Jim Furyk has spoken for the first time since presiding over the USA’s heaviest Ryder Cup defeat in over a decade.
The 2003 US Open champion sat down with Tim Roseforte for a exclusive interview with the Golf Channel, during which he admitted that he was fully prepared for the criticism he has endured over the past week.
Furyk’s decision-making in the 17½-10½ loss at Le Golf National has been called into question regularly over the last week, not least by one of his star men, Patrick Reed.
The Masters champion’s wildly successful partnership with Jordan Spieth was split up by Furyk in France, reportedly at Spieth’s request, with Reed also sitting out two of the five sessions – a decision Reed described as ‘not smart’.
Speaking to the Golf Channel, Furyk revealed that the criticism hasn’t surprised him.
“I think as a coach, as a captain, you’re leading a team,” he said. “Ultimately together,we didn’t get that job done and that falls on me as captain.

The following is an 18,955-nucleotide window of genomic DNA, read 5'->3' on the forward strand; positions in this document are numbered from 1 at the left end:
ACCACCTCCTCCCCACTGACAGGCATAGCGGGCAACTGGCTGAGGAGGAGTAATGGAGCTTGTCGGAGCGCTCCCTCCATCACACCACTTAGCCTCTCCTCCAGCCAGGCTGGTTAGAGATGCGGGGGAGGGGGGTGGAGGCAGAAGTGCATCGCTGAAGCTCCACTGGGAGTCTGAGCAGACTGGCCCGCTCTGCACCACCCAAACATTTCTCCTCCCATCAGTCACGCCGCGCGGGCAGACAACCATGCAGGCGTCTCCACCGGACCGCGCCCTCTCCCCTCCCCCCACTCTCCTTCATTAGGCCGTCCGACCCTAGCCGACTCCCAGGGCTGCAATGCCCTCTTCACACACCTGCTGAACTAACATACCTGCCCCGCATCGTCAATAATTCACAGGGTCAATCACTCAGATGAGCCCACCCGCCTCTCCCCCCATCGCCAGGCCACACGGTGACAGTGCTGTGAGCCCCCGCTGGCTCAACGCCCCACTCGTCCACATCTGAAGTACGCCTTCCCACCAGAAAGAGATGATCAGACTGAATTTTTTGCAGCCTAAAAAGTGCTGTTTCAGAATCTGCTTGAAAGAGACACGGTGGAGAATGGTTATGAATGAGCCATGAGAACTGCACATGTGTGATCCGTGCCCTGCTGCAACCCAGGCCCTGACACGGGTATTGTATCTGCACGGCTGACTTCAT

“I fully expect to be second-guessed. I fully expect they’re going to look at the decisions I made and that I’m going to receive some criticism. When you accept this job as captain, that’s part of the deal.”
Furyk also played down reports of a fight at the European after-party on Sunday night between Brooks Koepka and Dustin Johnson.
"Whatever altercation started, or what happened, it was very brief. It was very short. Neither one of them really took anything out of it," Furyk said. "They're like brothers. Brothers may argue, brothers get
into it. But they're as close as they've ever been, and it really had no effect on either one of them."
Ahead of last week's Alfred Dunhill Links Championship, Koepka strenuously denied that any altercation had taken place.